US veterans have returned to Standing Rock, vowing to shield indigenous protesters and activists opposed to the Dakota Access pipeline from attacks by a militarized police force.
The growing group of military veterans are willing to put their bodies between Native American activists and the police who are trying to remove them.
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The veterans are gathering in Cannon Ball, North Dakota, with more still on their way.
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Press TV reports:
Army veterans from across the US have either arrived in Cannon Ball area of the northern state of North Dakota, or are currently en route after press reports that President Donald Trump’s administration has allowed the oil corporation to finish drilling across the Missouri river, the UK-based Guardian reported Saturday.
According to the report, the increasing inflow of the military veterans into the area may make it more difficult for police and government authorities in their efforts to remove hundreds of activists, who remain camped near the construction site amid hopes that the move will limit the use of excessive force by police officers during protest rallies.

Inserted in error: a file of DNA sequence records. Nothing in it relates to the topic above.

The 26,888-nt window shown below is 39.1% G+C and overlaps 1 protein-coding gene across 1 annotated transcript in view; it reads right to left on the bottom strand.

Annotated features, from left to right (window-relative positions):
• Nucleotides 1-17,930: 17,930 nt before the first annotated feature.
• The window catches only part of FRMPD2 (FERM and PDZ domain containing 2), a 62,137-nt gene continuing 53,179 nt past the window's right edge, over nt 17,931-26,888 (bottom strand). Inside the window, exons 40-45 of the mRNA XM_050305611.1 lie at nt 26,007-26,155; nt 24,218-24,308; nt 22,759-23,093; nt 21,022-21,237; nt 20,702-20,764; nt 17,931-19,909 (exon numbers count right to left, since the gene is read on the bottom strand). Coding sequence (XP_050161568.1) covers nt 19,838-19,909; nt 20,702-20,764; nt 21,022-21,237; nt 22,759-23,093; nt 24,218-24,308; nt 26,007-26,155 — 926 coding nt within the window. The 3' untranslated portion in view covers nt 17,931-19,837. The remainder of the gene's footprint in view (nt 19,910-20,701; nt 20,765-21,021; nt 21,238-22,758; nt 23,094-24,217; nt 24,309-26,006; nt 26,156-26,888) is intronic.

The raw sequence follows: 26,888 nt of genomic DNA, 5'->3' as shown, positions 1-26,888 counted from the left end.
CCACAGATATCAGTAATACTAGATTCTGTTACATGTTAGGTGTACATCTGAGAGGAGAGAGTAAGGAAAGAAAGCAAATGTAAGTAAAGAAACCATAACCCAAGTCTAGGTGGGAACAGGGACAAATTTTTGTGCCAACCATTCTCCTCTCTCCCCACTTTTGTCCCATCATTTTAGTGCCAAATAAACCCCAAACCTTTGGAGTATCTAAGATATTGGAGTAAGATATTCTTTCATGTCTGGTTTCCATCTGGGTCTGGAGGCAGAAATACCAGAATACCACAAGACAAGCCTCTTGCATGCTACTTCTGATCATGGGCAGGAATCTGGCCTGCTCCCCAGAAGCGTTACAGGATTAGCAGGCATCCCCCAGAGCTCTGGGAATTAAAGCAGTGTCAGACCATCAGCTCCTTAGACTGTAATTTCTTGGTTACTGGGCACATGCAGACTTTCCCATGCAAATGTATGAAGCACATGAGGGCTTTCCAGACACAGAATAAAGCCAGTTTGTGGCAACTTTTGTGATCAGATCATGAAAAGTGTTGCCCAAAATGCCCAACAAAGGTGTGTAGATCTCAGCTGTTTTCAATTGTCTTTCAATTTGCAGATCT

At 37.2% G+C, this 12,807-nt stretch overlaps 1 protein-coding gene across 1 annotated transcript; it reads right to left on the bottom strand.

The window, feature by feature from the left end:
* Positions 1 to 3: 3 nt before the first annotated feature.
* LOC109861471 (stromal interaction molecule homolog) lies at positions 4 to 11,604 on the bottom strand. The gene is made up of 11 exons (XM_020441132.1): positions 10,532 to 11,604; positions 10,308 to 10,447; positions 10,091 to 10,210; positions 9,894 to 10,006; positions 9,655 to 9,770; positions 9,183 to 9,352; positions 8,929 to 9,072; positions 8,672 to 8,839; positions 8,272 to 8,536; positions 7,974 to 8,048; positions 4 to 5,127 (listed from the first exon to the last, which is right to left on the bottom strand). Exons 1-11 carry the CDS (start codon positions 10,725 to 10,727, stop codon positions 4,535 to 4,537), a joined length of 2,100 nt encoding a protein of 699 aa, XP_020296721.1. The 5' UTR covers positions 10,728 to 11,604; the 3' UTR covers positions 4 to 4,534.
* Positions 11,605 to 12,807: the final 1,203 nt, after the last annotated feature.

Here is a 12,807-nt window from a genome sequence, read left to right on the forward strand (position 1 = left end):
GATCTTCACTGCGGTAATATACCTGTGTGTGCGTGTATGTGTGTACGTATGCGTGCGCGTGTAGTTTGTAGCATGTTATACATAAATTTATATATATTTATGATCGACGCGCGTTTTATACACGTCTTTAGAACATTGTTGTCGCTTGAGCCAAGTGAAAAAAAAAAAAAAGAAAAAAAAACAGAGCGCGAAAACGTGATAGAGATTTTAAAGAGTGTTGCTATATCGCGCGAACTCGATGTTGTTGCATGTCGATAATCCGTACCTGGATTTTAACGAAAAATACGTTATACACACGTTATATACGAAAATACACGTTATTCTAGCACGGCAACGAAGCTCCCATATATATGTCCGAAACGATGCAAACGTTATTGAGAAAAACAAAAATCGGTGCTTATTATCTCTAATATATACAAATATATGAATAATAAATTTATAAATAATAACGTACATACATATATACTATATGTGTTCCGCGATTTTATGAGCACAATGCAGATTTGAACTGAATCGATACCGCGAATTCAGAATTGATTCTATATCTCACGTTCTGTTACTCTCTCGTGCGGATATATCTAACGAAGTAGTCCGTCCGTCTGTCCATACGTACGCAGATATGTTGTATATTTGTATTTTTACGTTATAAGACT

“We are prepared to put our bodies between Native elders and a privatized military force,” said a 34-year-old air force veteran, Elizabeth Williams, who arrived at Standing Rock along with a group of vets late on Friday. “We’ve stood in the face of fire before. We feel a responsibility to use the skills we have.”
This is while another 66-year-old veteran identified as Dan Luker, who visited Standing Rock in December and returned this month, stated that for many of the vets, who went to war in Vietnam or the Middle East it was “healing” to help water protectors.
“This is the right war, right side,” added Luker, a Vietnam vet from Boston. “Finally, it’s the US military coming on to Sioux land to help, for the first time in history, instead of coming on to Sioux land to kill natives.”
Luker further insisted that he was prepared to be struck by police ammunition if necessary saying, “I don’t want to see a twentysomething, thirtysomething untrained person killed by the United States government.”
According to the report, it remains unclear how many vets may arrive in Standing Rock, though some organizers estimate a few dozen are on their way, while other activists state that hundreds could show up in the coming weeks.
An estimated 1,000 veterans traveled to Standing Rock in December just as the Obama administration announced it was denying a key permit to the oil company, a major victory for the tribe.
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